Tassie Lad in League For Top Surfing Prize
by Bonnie Mary Liston
Words: Bonnie Mary Liston Images: Stu Gibson
Tasmanian surfer, Sam Lennox may be on the brink of winning $30,000 after a video of him riding a gargantuan wave at Shipstern Bluff has progressed to the finals of an online competition.
Shipstern Bluff, or ‘Shippies’, is globally renowned as one of the wildest and most dangerous big-wave surf locations with waves spanning up to 10 metres in height. Lennox first started surfing there in 2005 when he was 17 years old, and since then has been a regular fixture at Shippies and an early pioneer of body-boarding at the site.
“Shippies has always been an exciting place to come and surf, I love the raw energy of the wave and the unbelievable backdrop of the towering sea cliffs,” said Lennox. “Shippies is a high-risk and high-rewards wave, that’s what I love about it. I’ve had many a beatdown out there, but also the best wave of my life quite a few times.”
Lennox is often found surfing in the predawn hours, as once the sun rises he must return to his day job as a park ranger for the Tasman National Park, where he is responsible for managing the area around Shipstern Bluff. Previously Lennox worked on creating the walking trails on the Three Capes Track and Shipstern Bluff often camping along them overnight instead of going home. Lennox knows the coastline and sea cliffs of Shipsterns Bluff like the back of his hand and loves them like the Southern Bluefin Tuna loves the cold coastal waters of Tasmania in the wintertime (Lennox is also a keen fisherman).
Clockwise from far left: Sam getting his fins out; Sam at work with Tasmania Parks and Wildlife; Barrels for days; Sam during the build phase of the Three Capes track; Dude, where’s my board?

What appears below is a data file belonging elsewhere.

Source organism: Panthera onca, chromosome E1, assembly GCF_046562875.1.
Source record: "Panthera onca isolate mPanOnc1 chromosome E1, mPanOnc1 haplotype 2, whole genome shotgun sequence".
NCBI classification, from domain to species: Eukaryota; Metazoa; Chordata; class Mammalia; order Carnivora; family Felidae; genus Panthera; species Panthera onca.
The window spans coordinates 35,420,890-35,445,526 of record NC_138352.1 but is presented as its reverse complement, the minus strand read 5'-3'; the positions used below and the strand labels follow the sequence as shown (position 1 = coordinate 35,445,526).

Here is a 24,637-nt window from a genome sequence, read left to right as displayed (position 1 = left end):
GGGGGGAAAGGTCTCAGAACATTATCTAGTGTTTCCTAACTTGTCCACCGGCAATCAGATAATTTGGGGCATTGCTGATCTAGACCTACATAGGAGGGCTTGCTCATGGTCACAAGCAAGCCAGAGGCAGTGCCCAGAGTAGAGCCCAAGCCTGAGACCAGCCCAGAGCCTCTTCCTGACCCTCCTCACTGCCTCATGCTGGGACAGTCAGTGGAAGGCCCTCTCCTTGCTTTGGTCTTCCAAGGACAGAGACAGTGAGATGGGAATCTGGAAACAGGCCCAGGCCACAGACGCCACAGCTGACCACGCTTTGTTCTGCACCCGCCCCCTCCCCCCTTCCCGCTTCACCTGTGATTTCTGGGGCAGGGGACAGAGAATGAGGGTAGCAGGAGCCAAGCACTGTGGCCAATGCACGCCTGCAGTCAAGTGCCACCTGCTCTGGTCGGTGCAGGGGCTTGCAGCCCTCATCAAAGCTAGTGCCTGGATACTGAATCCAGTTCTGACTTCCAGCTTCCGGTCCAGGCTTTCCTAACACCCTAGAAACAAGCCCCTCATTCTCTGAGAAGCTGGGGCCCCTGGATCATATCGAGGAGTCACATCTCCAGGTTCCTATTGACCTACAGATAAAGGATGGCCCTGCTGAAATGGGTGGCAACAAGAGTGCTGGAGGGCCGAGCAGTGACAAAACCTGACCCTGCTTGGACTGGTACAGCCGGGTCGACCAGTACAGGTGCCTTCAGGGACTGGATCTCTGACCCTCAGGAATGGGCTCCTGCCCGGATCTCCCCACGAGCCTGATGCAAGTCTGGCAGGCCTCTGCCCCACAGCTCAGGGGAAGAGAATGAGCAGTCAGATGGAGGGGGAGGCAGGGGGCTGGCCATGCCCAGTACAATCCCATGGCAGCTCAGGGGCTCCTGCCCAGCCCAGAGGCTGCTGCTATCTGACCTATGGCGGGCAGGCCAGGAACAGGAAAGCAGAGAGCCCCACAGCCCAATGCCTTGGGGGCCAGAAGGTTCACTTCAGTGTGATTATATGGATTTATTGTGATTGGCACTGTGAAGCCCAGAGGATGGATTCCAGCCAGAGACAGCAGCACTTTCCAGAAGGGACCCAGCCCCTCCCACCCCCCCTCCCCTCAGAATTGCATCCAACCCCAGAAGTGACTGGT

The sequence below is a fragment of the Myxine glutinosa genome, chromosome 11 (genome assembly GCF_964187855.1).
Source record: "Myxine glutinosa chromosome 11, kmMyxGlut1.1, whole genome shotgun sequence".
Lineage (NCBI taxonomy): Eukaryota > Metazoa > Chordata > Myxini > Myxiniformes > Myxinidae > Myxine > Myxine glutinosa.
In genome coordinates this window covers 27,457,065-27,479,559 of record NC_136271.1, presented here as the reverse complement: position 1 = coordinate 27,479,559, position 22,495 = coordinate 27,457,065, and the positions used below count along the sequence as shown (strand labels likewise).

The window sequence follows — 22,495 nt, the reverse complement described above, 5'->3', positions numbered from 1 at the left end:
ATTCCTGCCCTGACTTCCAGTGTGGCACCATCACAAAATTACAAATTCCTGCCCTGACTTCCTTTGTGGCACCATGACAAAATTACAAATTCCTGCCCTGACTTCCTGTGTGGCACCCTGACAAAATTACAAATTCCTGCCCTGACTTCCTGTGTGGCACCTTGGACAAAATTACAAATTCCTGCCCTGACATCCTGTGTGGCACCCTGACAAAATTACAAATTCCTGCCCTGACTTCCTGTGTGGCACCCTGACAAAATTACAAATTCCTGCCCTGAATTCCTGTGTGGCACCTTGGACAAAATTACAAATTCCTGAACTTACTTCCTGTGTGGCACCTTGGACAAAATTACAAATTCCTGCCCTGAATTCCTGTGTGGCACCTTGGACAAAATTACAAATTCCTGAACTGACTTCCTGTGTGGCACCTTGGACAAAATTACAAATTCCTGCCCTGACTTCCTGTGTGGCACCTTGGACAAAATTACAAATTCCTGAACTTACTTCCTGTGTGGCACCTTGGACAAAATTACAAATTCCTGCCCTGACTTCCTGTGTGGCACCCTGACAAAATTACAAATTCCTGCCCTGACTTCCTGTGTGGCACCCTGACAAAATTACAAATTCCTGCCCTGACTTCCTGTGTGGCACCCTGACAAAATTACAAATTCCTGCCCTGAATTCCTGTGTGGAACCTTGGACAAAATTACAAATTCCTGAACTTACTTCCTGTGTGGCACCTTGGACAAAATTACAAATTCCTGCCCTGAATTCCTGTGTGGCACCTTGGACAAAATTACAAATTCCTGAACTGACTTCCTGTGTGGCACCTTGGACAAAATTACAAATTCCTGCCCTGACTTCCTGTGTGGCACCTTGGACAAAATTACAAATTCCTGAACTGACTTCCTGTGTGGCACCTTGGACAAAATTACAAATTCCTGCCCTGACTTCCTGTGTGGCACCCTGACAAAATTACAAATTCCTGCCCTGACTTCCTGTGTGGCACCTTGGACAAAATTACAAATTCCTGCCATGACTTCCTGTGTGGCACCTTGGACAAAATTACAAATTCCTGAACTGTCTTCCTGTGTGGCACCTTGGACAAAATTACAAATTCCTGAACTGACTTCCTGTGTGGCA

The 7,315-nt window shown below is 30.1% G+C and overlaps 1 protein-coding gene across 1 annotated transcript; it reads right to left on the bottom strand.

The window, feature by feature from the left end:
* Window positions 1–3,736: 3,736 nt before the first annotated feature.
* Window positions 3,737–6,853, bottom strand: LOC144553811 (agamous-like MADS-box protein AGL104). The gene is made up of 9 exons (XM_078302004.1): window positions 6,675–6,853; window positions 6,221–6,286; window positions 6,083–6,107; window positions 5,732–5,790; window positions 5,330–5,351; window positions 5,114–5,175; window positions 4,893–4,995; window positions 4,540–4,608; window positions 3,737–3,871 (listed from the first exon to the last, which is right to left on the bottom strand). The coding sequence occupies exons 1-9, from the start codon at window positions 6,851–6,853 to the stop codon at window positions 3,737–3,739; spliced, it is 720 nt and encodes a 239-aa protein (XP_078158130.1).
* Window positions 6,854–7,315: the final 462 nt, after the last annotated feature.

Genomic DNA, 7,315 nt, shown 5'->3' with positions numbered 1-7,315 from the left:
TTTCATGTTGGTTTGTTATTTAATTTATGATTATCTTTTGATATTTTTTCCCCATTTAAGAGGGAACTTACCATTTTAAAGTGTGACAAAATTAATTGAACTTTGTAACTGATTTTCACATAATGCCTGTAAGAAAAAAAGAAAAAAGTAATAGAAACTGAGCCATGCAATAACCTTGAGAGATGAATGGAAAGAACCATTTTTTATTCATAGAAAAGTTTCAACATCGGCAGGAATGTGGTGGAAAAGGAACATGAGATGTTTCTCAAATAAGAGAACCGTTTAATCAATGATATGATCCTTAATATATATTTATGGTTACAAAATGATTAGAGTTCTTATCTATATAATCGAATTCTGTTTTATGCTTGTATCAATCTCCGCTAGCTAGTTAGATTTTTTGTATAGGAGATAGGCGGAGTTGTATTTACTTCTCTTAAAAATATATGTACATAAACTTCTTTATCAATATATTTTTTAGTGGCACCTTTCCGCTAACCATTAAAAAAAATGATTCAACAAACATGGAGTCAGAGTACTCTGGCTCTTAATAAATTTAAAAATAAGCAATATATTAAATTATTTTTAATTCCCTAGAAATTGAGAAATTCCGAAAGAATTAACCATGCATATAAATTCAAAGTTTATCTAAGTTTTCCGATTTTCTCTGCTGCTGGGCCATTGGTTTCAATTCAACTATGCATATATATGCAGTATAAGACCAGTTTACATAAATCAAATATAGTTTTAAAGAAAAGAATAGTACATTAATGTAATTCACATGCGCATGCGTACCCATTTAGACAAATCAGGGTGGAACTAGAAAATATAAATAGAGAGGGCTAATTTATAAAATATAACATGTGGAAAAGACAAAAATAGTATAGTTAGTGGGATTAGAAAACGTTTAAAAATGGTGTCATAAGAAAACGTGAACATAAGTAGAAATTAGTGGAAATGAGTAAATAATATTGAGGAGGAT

Lennox is a finalist in the Short Circuit competition, an international online event run by Movement Magazine offering the largest ever cash prize awarded for a bodyboard video competition. First Prize is a whopping $30,000 for the best single wave ridden.
Lennox’s wave occurred early in the morning of September this year. Few other surfers were even awake yet, let alone ready to head out into the eight metre and higher waves being tossed up. “I had missed a few swells previously so I was excited to get in the water this day. Especially seeing the swell was big and clean. After about an hour waiting in the cold September water, a large set rolled in. I took off late and under the lip the wave opened nicely and from there. I just held on through the slippery slide. The crew on the boats were screaming, so I assumed it must have been ok. It felt pretty good. Definitely not the biggest or best wave I have had out there, but an epic ride none the less,” said Lennox.
Breathtaking video of the stunt was captured by professional photographer Stuart Gibson, who has known Lennox for over 15 years. Lennox’s entry can be viewed on the Short Circuit video competition website. The winner is to be determined by an online vote, open to all. But even with one of the largest waves entered in the competition to his name, Lennox is still a small fish in the big ocean in this arena. Many of his opponents are professional surfers with large social media followings and professional publicists, while Lennox is an unsponsored, small time, local lad surfing for the joy of it.
“Winning this competition would be an amazing opportunity,” Lennox said, “But I need the support of the Tasmanian public to look at the competition and vote for my wave if they agree it’s worthy of their vote!”
Voting is free and closes 31 December 2020. https://shortcircuit.movementmag.com/video/12